GlaxoSmithKline has opened an ultra-high-throughput screening facility at its site in Tres Cantos, Spain, marking a significant milestone in the company's bid to develop a more industrialised approach to the process of drug discovery.
The Tres Cantos facility, situated outside Madrid, is the first of several large construction projects in a GSK programme of automating selected steps in drug discovery. A new facility will open in Harlow, UK, later this year and in Upper Providence, Pennsylvania, US, in 2004. Expansion of automation capabilities is also going forward at existing facilities in Stevenage, UK, and Research Triangle Park in North Carolina, USA.
In total, an investment in excess of £70 million (€99m) will be made in new buildings, with a further £92m for technology to automate chemical synthesis, compound management and the screening of drug targets against compounds and for the design of the underpinning software.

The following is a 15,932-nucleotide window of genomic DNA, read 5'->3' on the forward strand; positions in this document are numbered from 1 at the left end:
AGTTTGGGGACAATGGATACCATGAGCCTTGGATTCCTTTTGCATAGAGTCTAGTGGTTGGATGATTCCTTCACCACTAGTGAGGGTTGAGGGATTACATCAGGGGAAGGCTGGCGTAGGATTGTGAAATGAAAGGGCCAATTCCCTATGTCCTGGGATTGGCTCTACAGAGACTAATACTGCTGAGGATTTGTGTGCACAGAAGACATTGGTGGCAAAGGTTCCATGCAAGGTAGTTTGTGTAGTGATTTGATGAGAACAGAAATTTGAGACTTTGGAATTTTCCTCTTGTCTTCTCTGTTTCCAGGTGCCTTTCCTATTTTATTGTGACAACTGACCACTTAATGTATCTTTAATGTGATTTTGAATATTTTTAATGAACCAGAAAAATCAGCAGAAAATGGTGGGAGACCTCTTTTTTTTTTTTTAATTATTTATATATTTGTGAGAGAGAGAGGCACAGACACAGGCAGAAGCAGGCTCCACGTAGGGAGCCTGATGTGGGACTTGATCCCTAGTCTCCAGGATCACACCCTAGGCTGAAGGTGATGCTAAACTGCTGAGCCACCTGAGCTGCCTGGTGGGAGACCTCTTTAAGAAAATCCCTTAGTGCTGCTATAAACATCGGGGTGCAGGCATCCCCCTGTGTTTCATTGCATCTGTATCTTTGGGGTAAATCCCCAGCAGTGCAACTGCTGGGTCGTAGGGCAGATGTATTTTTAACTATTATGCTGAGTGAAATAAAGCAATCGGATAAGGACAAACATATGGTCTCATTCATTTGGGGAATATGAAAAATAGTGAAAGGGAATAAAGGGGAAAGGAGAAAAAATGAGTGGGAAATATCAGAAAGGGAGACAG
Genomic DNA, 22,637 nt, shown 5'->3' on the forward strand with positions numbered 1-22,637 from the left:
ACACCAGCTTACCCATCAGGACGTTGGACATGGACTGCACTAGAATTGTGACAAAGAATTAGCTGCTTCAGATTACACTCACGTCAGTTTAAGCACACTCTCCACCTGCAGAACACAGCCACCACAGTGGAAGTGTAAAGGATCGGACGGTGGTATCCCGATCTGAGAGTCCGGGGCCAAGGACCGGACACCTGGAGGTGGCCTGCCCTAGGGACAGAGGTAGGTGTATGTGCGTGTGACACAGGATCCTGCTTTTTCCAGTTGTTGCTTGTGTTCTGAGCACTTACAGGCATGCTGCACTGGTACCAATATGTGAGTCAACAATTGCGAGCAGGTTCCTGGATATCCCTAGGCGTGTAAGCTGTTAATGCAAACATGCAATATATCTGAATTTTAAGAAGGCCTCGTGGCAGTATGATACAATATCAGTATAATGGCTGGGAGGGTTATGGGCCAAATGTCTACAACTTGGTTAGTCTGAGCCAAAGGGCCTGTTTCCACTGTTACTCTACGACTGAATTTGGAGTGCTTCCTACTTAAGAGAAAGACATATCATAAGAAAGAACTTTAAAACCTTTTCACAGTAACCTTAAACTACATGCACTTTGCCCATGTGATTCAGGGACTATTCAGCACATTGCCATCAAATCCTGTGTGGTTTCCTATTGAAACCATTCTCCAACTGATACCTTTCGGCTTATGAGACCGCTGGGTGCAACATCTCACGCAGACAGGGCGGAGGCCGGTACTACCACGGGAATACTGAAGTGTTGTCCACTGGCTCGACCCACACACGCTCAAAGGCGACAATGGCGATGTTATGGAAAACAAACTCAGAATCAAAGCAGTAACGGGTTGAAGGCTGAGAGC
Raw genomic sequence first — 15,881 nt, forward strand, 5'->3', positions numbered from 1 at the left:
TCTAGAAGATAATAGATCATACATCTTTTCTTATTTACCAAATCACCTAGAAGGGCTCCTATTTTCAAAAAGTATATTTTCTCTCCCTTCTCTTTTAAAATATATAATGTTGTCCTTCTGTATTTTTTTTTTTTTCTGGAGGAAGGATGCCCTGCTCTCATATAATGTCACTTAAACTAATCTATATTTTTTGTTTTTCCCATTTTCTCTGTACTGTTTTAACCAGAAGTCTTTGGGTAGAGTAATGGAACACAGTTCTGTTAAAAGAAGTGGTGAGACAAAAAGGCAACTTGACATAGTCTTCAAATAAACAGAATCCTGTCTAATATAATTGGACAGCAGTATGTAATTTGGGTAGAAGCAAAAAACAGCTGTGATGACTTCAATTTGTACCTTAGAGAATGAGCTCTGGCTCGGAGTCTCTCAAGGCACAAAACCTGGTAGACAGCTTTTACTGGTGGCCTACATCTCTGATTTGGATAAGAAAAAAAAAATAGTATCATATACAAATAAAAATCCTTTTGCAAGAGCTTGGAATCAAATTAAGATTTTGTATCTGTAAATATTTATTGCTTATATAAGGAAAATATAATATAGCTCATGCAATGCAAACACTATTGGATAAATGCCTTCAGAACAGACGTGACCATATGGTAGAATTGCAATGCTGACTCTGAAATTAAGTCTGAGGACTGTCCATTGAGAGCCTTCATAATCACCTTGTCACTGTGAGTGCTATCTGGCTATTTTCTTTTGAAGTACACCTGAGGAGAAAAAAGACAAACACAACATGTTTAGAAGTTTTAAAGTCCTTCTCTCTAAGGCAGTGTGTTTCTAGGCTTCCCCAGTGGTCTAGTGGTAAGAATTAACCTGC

GSK says its global uHTS programme will increase four-fold the capacity for experiments per year, whilst significantly reducing cost per experiment. Automation in chemistry and associated projects will optimise the quality and diversity of the GSK compound collection to speed the drug-discovery process, it adds, and the target is a two-year reduction on the time taken from first screen to the point in the R&D process where a drug candidate is progressed to development for clinical studies.
The Tres Cantos facility houses the latest in uHTS robotic systems and will be capable of doing 300,000 experiments a day, as well as housing the GSK compound library in an automated liquid compound store that can house up to 2.8 million individual samples.
"This isn't just about machines and new buildings. It is about accelerating the improvements we are already seeing in early R&D productivity and sustaining them for the years to come," commented Tadataka Yamada, GSK's chairman of R&D.
GSK noted that the need for the uHTS facility at Tres Cantos arises from the growing knowledge about the human genome, which promises a much larger array of drug targets, and from advanced techniques of chemical synthesis, which afford a vastly greater store of compounds to test for their capacity to bind and modify targets.